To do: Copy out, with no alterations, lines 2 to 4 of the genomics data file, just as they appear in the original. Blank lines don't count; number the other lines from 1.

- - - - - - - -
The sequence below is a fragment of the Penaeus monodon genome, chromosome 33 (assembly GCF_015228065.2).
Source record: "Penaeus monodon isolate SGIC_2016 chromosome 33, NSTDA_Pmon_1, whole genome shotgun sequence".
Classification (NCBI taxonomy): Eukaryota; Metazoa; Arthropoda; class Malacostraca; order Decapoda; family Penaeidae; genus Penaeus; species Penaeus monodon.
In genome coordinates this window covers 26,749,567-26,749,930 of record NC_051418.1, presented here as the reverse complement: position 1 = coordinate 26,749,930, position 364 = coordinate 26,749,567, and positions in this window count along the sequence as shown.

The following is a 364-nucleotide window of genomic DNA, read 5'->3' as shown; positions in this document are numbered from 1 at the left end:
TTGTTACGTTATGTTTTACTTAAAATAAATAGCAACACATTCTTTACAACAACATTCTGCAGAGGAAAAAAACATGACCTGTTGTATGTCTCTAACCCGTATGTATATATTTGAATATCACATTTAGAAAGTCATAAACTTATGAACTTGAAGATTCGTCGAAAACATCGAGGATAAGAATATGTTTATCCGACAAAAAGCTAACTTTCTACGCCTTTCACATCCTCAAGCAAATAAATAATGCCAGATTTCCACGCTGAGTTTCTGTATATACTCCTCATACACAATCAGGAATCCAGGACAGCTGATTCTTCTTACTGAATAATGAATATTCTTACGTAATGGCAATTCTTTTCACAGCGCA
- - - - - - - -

Source record: "Penaeus monodon isolate SGIC_2016 chromosome 33, NSTDA_Pmon_1, whole genome shotgun sequence".
Classification (NCBI taxonomy): Eukaryota; Metazoa; Arthropoda; class Malacostraca; order Decapoda; family Penaeidae; genus Penaeus; species Penaeus monodon.
In genome coordinates this window covers 26,749,567-26,749,930 of record NC_051418.1, presented here as the reverse complement: position 1 = coordinate 26,749,930, position 364 = coordinate 26,749,567, and positions in this window count along the sequence as shown.